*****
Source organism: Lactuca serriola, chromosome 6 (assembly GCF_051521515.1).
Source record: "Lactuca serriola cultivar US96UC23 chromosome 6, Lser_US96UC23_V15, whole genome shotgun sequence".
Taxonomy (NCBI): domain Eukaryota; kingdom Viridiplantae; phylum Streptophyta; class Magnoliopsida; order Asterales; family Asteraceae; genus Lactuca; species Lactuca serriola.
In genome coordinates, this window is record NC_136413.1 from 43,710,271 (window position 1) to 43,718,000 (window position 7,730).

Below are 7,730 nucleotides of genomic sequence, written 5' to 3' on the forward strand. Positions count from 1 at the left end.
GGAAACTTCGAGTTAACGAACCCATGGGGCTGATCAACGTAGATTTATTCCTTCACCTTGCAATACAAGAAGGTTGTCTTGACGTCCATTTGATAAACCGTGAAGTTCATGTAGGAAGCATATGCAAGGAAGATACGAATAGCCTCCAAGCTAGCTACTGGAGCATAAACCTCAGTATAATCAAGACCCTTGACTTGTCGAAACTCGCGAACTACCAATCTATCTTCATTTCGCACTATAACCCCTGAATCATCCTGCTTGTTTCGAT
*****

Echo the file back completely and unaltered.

Source organism: Lactuca serriola, chromosome 6 (assembly GCF_051521515.1).
Source record: "Lactuca serriola cultivar US96UC23 chromosome 6, Lser_US96UC23_V15, whole genome shotgun sequence".
Taxonomy (NCBI): domain Eukaryota; kingdom Viridiplantae; phylum Streptophyta; class Magnoliopsida; order Asterales; family Asteraceae; genus Lactuca; species Lactuca serriola.
In genome coordinates, this window is record NC_136413.1 from 43,710,271 (window position 1) to 43,718,000 (window position 7,730).

Below are 7,730 nucleotides of genomic sequence, written 5' to 3' on the forward strand. Positions count from 1 at the left end.
GGAAACTTCGAGTTAACGAACCCATGGGGCTGATCAACGTAGATTTATTCCTTCACCTTGCAATACAAGAAGGTTGTCTTGACGTCCATTTGATAAACCGTGAAGTTCATGTAGGAAGCATATGCAAGGAAGATACGAATAGCCTCCAAGCTAGCTACTGGAGCATAAACCTCAGTATAATCAAGACCCTTGACTTGTCGAAACTCGCGAACTACCAATCTATCTTCATTTCGCACTATAACCCCTGAATCATCCTGCTTGTTTCGAT